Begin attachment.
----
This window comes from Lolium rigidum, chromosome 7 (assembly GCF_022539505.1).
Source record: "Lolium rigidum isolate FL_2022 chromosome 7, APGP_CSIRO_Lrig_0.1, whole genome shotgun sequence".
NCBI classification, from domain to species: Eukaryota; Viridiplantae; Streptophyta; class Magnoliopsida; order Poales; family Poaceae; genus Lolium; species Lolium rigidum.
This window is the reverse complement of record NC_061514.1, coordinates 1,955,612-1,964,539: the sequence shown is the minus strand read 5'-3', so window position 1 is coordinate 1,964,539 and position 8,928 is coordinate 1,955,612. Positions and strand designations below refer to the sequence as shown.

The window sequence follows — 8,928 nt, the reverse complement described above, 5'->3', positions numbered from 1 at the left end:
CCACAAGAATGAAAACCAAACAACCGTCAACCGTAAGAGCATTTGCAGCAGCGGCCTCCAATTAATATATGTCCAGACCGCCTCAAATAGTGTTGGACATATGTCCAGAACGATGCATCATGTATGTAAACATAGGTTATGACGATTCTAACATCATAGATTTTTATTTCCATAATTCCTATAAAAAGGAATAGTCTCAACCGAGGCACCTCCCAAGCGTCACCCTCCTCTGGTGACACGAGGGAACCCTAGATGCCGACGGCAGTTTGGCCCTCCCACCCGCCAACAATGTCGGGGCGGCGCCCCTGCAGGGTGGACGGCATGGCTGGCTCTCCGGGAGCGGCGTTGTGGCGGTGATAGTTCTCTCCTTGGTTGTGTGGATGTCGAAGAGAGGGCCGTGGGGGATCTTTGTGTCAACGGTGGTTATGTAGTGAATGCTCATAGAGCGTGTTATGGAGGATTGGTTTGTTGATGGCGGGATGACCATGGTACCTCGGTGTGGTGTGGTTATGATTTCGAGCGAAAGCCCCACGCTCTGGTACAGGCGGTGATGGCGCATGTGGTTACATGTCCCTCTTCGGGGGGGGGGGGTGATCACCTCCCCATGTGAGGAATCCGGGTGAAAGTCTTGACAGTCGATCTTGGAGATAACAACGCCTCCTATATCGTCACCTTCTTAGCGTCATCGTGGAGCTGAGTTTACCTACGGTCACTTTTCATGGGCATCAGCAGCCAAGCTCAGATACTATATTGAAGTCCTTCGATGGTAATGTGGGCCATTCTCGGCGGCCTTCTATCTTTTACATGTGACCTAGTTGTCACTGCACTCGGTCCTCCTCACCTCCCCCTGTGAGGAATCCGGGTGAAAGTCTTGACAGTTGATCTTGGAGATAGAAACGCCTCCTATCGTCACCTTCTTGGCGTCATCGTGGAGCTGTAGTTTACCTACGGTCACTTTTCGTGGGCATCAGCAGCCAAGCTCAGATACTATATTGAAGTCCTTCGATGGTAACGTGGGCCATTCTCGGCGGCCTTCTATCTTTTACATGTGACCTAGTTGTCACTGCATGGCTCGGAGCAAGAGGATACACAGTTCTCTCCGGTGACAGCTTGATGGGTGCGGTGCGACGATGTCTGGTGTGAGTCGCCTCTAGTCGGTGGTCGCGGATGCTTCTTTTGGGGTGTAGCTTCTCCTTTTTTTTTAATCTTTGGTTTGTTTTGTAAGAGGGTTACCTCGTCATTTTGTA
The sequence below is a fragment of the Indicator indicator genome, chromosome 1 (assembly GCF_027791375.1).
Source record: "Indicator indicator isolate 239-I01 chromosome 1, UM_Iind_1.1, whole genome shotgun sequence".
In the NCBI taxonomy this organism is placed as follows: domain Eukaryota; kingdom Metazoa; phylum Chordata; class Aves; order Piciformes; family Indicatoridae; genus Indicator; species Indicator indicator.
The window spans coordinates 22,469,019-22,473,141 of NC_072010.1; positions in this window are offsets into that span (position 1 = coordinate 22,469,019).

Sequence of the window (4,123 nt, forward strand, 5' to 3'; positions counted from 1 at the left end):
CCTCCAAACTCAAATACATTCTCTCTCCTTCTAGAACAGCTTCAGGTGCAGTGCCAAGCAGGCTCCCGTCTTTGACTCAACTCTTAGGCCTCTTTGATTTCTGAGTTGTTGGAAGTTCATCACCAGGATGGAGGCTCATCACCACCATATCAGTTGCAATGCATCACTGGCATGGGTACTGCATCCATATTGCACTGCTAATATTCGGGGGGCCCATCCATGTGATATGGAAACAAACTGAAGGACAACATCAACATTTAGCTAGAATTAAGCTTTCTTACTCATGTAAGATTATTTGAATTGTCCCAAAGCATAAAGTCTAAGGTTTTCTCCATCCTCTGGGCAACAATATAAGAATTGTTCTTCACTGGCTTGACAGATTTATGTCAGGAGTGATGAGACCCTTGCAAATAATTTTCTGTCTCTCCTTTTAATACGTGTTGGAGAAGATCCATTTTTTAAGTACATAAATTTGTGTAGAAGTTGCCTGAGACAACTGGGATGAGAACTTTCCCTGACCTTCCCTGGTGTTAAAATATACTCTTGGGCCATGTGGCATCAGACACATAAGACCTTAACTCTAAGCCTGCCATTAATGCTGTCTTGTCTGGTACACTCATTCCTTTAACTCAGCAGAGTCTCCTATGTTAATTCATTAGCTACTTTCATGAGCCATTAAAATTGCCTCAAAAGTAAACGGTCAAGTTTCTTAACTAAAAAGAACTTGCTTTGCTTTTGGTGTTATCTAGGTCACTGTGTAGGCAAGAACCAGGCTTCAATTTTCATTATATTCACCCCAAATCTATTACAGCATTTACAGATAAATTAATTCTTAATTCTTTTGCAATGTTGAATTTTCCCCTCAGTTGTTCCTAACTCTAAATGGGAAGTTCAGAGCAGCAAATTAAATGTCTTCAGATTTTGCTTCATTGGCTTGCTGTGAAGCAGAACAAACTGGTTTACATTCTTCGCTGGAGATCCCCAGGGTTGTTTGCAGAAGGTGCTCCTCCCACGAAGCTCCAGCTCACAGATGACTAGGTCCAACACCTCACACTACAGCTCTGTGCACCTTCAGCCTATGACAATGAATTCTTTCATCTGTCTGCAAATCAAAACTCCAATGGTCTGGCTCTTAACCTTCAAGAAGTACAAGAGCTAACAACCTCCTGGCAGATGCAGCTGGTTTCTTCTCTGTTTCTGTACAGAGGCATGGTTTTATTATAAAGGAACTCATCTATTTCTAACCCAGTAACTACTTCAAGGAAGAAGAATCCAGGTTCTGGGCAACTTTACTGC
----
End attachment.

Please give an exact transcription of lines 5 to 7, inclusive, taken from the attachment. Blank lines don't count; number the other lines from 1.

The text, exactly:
The window sequence follows — 8,928 nt, the reverse complement described above, 5'->3', positions numbered from 1 at the left end:
CCACAAGAATGAAAACCAAACAACCGTCAACCGTAAGAGCATTTGCAGCAGCGGCCTCCAATTAATATATGTCCAGACCGCCTCAAATAGTGTTGGACATATGTCCAGAACGATGCATCATGTATGTAAACATAGGTTATGACGATTCTAACATCATAGATTTTTATTTCCATAATTCCTATAAAAAGGAATAGTCTCAACCGAGGCACCTCCCAAGCGTCACCCTCCTCTGGTGACACGAGGGAACCCTAGATGCCGACGGCAGTTTGGCCCTCCCACCCGCCAACAATGTCGGGGCGGCGCCCCTGCAGGGTGGACGGCATGGCTGGCTCTCCGGGAGCGGCGTTGTGGCGGTGATAGTTCTCTCCTTGGTTGTGTGGATGTCGAAGAGAGGGCCGTGGGGGATCTTTGTGTCAACGGTGGTTATGTAGTGAATGCTCATAGAGCGTGTTATGGAGGATTGGTTTGTTGATGGCGGGATGACCATGGTACCTCGGTGTGGTGTGGTTATGATTTCGAGCGAAAGCCCCACGCTCTGGTACAGGCGGTGATGGCGCATGTGGTTACATGTCCCTCTTCGGGGGGGGGGGGTGATCACCTCCCCATGTGAGGAATCCGGGTGAAAGTCTTGACAGTCGATCTTGGAGATAACAACGCCTCCTATATCGTCACCTTCTTAGCGTCATCGTGGAGCTGAGTTTACCTACGGTCACTTTTCATGGGCATCAGCAGCCAAGCTCAGATACTATATTGAAGTCCTTCGATGGTAATGTGGGCCATTCTCGGCGGCCTTCTATCTTTTACATGTGACCTAGTTGTCACTGCACTCGGTCCTCCTCACCTCCCCCTGTGAGGAATCCGGGTGAAAGTCTTGACAGTTGATCTTGGAGATAGAAACGCCTCCTATCGTCACCTTCTTGGCGTCATCGTGGAGCTGTAGTTTACCTACGGTCACTTTTCGTGGGCATCAGCAGCCAAGCTCAGATACTATATTGAAGTCCTTCGATGGTAACGTGGGCCATTCTCGGCGGCCTTCTATCTTTTACATGTGACCTAGTTGTCACTGCATGGCTCGGAGCAAGAGGATACACAGTTCTCTCCGGTGACAGCTTGATGGGTGCGGTGCGACGATGTCTGGTGTGAGTCGCCTCTAGTCGGTGGTCGCGGATGCTTCTTTTGGGGTGTAGCTTCTCCTTTTTTTTTAATCTTTGGTTTGTTTTGTAAGAGGGTTACCTCGTCATTTTGTA
The sequence below is a fragment of the Indicator indicator genome, chromosome 1 (assembly GCF_027791375.1).